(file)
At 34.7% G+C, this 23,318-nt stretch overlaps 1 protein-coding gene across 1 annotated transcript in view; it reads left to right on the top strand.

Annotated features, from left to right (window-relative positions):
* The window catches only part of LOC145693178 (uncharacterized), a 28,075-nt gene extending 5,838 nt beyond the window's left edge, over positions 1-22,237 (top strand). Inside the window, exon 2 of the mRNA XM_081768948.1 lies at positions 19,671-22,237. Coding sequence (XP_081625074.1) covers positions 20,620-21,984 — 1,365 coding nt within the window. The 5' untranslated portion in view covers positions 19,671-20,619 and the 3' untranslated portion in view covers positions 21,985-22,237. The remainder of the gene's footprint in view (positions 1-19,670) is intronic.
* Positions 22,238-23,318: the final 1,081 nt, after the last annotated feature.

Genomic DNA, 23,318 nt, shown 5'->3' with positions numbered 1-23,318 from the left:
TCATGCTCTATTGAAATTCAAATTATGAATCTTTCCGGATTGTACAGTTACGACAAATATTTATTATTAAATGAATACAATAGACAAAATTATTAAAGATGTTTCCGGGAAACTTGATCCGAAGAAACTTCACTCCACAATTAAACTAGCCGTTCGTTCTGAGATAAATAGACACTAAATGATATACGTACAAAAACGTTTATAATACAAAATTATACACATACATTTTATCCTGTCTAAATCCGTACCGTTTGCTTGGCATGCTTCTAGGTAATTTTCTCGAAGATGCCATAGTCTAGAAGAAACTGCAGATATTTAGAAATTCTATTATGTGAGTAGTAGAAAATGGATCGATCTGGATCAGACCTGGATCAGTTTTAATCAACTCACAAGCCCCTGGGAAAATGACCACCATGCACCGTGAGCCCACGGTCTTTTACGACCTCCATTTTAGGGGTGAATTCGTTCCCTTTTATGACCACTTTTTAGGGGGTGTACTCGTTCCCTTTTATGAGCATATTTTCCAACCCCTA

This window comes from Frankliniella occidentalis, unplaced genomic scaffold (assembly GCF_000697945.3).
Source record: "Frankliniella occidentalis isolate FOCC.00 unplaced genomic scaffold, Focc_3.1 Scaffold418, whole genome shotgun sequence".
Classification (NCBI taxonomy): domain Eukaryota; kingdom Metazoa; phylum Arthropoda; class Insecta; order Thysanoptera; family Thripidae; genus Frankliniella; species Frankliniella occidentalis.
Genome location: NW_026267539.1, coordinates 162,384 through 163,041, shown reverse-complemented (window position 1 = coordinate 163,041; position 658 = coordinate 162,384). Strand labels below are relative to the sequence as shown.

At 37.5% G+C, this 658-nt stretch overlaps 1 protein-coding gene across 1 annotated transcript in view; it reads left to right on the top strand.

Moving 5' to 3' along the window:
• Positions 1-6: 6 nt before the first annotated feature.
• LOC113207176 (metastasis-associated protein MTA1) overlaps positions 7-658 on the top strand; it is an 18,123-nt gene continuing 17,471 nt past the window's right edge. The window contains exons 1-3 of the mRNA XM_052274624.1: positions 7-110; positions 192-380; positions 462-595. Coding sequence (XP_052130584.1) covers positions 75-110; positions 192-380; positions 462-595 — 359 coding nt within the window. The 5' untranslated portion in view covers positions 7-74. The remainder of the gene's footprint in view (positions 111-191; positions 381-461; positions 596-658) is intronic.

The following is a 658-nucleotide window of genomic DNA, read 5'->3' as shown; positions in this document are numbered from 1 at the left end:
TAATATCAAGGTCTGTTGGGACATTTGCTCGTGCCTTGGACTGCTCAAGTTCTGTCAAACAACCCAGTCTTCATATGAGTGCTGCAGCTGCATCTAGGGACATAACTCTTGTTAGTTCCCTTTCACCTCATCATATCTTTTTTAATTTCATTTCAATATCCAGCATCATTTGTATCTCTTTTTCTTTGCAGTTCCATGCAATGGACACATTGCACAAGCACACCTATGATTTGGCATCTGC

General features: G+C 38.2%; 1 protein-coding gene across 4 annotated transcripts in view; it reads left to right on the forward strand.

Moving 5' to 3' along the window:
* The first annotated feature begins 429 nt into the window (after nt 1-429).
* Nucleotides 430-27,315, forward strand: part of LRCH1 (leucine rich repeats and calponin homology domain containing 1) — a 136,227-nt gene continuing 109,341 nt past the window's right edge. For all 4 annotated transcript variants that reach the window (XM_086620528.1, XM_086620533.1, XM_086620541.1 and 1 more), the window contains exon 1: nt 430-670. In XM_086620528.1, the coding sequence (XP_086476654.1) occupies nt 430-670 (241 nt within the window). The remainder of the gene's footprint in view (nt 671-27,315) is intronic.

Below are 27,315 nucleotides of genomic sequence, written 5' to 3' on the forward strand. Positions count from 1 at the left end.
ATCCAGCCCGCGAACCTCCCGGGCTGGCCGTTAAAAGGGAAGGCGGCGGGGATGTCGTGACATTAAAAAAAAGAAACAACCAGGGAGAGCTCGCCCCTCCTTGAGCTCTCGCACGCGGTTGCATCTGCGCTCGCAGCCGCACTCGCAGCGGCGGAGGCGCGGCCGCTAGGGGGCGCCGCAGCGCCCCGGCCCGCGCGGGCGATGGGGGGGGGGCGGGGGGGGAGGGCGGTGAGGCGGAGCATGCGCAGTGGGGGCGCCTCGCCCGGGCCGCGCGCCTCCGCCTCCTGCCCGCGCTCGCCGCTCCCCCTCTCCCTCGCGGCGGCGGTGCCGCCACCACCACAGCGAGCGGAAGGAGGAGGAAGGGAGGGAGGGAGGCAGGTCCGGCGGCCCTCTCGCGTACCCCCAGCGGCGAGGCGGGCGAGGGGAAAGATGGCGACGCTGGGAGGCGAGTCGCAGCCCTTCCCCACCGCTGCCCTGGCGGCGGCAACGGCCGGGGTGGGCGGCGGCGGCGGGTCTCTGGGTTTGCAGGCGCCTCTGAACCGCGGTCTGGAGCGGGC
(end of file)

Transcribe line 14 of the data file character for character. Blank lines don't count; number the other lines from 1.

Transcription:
• LOC113207176 (metastasis-associated protein MTA1) overlaps positions 7-658 on the top strand; it is an 18,123-nt gene continuing 17,471 nt past the window's right edge. The window contains exons 1-3 of the mRNA XM_052274624.1: positions 7-110; positions 192-380; positions 462-595. Coding sequence (XP_052130584.1) covers positions 75-110; positions 192-380; positions 462-595 — 359 coding nt within the window. The 5' untranslated portion in view covers positions 7-74. The remainder of the gene's footprint in view (positions 111-191; positions 381-461; positions 596-658) is intronic.